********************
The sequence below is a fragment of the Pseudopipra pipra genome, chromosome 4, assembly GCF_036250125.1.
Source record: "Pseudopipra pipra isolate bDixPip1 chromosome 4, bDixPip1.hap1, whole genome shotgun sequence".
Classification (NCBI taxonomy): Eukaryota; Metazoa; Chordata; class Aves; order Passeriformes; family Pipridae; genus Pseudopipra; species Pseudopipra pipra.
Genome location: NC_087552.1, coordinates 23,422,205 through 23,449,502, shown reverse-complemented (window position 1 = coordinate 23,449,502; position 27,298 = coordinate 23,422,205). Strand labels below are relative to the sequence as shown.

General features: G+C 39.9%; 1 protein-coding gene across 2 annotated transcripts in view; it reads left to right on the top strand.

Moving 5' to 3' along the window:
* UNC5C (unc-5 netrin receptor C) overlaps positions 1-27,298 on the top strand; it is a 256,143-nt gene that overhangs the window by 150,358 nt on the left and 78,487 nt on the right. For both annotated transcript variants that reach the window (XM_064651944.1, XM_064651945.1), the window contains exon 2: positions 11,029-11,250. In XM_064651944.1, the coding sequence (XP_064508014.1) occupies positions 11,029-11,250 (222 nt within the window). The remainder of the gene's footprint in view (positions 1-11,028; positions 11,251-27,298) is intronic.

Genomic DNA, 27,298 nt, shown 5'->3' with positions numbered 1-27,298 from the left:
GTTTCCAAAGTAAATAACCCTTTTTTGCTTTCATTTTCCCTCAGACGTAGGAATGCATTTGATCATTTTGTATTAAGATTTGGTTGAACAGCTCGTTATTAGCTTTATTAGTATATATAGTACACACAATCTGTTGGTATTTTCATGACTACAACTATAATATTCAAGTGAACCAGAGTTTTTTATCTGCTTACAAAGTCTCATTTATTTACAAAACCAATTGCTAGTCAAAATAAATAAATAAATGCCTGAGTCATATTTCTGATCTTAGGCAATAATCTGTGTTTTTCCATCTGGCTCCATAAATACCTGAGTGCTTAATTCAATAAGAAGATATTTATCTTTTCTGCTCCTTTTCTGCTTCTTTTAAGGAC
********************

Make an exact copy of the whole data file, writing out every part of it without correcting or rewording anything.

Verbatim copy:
The sequence below is a fragment of the Pseudopipra pipra genome, chromosome 4, assembly GCF_036250125.1.
Source record: "Pseudopipra pipra isolate bDixPip1 chromosome 4, bDixPip1.hap1, whole genome shotgun sequence".
Classification (NCBI taxonomy): Eukaryota; Metazoa; Chordata; class Aves; order Passeriformes; family Pipridae; genus Pseudopipra; species Pseudopipra pipra.
Genome location: NC_087552.1, coordinates 23,422,205 through 23,449,502, shown reverse-complemented (window position 1 = coordinate 23,449,502; position 27,298 = coordinate 23,422,205). Strand labels below are relative to the sequence as shown.

General features: G+C 39.9%; 1 protein-coding gene across 2 annotated transcripts in view; it reads left to right on the top strand.

Moving 5' to 3' along the window:
* UNC5C (unc-5 netrin receptor C) overlaps positions 1-27,298 on the top strand; it is a 256,143-nt gene that overhangs the window by 150,358 nt on the left and 78,487 nt on the right. For both annotated transcript variants that reach the window (XM_064651944.1, XM_064651945.1), the window contains exon 2: positions 11,029-11,250. In XM_064651944.1, the coding sequence (XP_064508014.1) occupies positions 11,029-11,250 (222 nt within the window). The remainder of the gene's footprint in view (positions 1-11,028; positions 11,251-27,298) is intronic.

Genomic DNA, 27,298 nt, shown 5'->3' with positions numbered 1-27,298 from the left:
GTTTCCAAAGTAAATAACCCTTTTTTGCTTTCATTTTCCCTCAGACGTAGGAATGCATTTGATCATTTTGTATTAAGATTTGGTTGAACAGCTCGTTATTAGCTTTATTAGTATATATAGTACACACAATCTGTTGGTATTTTCATGACTACAACTATAATATTCAAGTGAACCAGAGTTTTTTATCTGCTTACAAAGTCTCATTTATTTACAAAACCAATTGCTAGTCAAAATAAATAAATAAATGCCTGAGTCATATTTCTGATCTTAGGCAATAATCTGTGTTTTTCCATCTGGCTCCATAAATACCTGAGTGCTTAATTCAATAAGAAGATATTTATCTTTTCTGCTCCTTTTCTGCTTCTTTTAAGGAC